#
QTOD 1L "27 April 1993"

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Table of contents

qtod - convert Fortran program from quadruple-precision to double-precision

**qtod**
< infile >outfile
**qtod**
copies its standard input to standard output,
converting Fortran quadruple-precision constants,
built-in functions, and type declarations to
double precision.

Floating-point FORMAT specifications are left
intact; on some ancient systems, they may require
modifications. They do
*not*
under the rules of Fortran 77.

Leading tabs are correctly interpreted according
to common extended Fortran rules.

**qtod**
recognizes all of the standard Fortran 77
double-precision functions, quadruple-precision
extensions, the pair
**qrand/drand**
(UNIX pseudo-random number generators), and
the pair
**q1mach/d1mach**
from the PORT library framework.

Although quadruple precision is not provided for
by the Fortran 77 Standard, a number of vendors,
including DEC, IBM, and Sun support it with data types
**REAL*16**
and
**COMPLEX*32**,
together with a set of functions analogous to the
double-precision Fortran functions, with the
letter
*D*
in their names changed to
*Q*.
Quadruple-precision constants use the letter
*Q*
instead of
*D*
or
*E*.
*Q*
format items already mean something else in some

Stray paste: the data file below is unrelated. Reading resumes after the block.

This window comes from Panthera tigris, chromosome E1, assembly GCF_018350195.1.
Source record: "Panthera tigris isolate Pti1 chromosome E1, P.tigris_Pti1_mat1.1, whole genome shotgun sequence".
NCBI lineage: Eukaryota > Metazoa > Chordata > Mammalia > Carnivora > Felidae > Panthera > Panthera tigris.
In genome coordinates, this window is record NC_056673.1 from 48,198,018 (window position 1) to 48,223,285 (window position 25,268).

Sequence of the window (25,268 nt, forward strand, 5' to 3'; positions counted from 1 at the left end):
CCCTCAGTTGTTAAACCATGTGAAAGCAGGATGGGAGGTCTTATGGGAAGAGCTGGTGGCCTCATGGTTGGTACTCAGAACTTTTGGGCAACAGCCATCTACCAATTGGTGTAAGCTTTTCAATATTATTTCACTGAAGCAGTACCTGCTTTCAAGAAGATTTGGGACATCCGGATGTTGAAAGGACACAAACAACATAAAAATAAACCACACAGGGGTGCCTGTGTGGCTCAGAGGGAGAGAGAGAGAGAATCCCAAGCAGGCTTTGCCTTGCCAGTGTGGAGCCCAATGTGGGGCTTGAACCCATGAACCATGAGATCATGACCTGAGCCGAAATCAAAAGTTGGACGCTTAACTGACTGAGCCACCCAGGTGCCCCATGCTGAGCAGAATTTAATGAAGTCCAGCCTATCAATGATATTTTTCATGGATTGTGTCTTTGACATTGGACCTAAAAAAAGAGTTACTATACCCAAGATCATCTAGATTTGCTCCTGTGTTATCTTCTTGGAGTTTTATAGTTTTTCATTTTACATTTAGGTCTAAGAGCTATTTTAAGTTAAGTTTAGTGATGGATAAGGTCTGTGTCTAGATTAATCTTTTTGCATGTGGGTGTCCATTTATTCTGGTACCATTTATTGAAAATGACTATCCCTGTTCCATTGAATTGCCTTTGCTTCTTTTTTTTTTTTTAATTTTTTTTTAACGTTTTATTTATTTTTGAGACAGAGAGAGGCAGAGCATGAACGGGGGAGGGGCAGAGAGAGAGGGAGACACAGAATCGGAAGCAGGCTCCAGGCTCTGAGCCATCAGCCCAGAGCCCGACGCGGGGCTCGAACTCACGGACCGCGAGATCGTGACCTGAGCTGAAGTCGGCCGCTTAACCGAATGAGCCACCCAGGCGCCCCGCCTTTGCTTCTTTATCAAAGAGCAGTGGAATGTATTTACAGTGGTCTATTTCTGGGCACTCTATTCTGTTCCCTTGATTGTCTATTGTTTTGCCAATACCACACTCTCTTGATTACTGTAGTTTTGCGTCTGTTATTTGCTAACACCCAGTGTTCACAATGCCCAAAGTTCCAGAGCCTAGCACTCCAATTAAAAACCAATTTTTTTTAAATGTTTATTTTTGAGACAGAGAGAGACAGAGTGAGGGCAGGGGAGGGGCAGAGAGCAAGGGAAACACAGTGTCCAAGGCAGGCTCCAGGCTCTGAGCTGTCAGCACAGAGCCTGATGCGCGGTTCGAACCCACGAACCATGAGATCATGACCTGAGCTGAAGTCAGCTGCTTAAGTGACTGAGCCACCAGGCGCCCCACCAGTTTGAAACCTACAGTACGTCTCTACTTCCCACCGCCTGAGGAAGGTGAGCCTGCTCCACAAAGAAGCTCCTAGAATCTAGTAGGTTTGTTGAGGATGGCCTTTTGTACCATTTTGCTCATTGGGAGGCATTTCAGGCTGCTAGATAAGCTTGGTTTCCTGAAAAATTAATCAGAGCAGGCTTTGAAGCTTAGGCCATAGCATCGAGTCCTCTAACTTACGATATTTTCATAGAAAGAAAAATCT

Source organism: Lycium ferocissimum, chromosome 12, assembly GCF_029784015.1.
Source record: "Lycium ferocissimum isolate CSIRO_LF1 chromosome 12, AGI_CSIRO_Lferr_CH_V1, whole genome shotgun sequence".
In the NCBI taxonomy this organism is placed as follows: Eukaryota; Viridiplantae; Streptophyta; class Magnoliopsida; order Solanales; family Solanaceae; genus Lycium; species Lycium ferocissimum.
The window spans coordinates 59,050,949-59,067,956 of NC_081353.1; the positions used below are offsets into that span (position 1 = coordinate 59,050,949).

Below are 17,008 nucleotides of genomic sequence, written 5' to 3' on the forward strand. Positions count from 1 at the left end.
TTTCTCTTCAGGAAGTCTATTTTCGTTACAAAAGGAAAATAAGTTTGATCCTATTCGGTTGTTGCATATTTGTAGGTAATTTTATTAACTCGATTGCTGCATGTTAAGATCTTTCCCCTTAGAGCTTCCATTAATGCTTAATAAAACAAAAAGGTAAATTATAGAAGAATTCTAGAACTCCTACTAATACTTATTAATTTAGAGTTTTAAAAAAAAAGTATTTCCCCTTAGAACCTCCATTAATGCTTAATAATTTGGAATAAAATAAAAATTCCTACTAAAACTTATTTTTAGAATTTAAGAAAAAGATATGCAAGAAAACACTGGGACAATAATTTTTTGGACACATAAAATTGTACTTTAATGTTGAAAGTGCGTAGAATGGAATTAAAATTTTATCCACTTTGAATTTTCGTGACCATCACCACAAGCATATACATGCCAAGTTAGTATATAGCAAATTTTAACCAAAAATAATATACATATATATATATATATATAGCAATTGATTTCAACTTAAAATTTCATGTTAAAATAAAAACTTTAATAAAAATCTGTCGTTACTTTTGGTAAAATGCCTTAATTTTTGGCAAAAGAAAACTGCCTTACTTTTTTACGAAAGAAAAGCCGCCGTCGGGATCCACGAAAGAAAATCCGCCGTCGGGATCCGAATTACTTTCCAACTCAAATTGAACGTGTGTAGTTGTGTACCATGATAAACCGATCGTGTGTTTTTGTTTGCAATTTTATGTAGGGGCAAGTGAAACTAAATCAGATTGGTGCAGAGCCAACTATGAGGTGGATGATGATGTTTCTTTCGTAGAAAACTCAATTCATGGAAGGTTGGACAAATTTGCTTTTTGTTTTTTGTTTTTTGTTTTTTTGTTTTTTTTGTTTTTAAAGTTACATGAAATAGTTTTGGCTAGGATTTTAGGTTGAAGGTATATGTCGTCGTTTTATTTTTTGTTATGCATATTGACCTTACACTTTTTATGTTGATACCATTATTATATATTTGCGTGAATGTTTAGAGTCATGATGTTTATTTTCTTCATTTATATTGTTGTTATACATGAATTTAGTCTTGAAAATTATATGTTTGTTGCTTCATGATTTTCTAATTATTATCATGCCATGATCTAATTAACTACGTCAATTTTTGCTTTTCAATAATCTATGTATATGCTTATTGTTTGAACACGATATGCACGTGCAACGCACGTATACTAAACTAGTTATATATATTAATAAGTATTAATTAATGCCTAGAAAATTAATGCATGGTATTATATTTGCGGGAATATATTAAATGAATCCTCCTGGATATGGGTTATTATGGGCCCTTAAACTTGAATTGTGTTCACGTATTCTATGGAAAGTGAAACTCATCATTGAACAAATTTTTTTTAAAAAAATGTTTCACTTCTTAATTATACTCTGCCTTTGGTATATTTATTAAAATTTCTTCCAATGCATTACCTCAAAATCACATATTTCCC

of these extended Fortrans, so
*D*
or
*E*
must be used instead.

**qtod**'s
other purpose is to demonstrate a modest
**lex**(1)
program.

Undeclared variables are not type-converted. To find
such instances, use the Extended PFORT Verifier,
**pfort**(1),
or the Fortran checker,
**ftnchek**(1).
Some UNIX Fortran compilers have a compile-time
option, usually called
*-u*,
to flag undeclared variables.
Text beyond column 72 is discarded when
lines are collected into Fortran statements.

**qtod**
does not handle embedded ASCII tab characters
correctly when long lines are to be broken. A
Fortran-sensitive detabbing utility should be
applied first if the input file possibly contains
embedded tabs. Note that
**expand**(1)
*cannot*
be used to do this job correctly!

Mixed-precision code may not be converted correctly.
For example,
**DBLEQ(DFLOAT(N))**
will become
**DBLE(DFLOAT(N))**,
which is syntactically incorrect.

Functions and variables of type
**COMPLEX**
are not converted, because Fortran 77 does not
define a quadruple precision complex type. Complex
constants will be converted, however, since their
real and imaginary parts look like normal
floating-point values.

**dtoq**(1),
**dtos**(1),
**ftnchek**(1),
**lex**(1),
**pfort**(1),
**stod**(1).

Nelson H. F. Beebe, Ph.D.
Center for Scientific Computing

Department of Mathematics

University of Utah

Salt Lake City, UT 84112

Tel: +1 801 581 5254

FAX: +1 801 581 4148

Email: <beebe@math.utah.edu>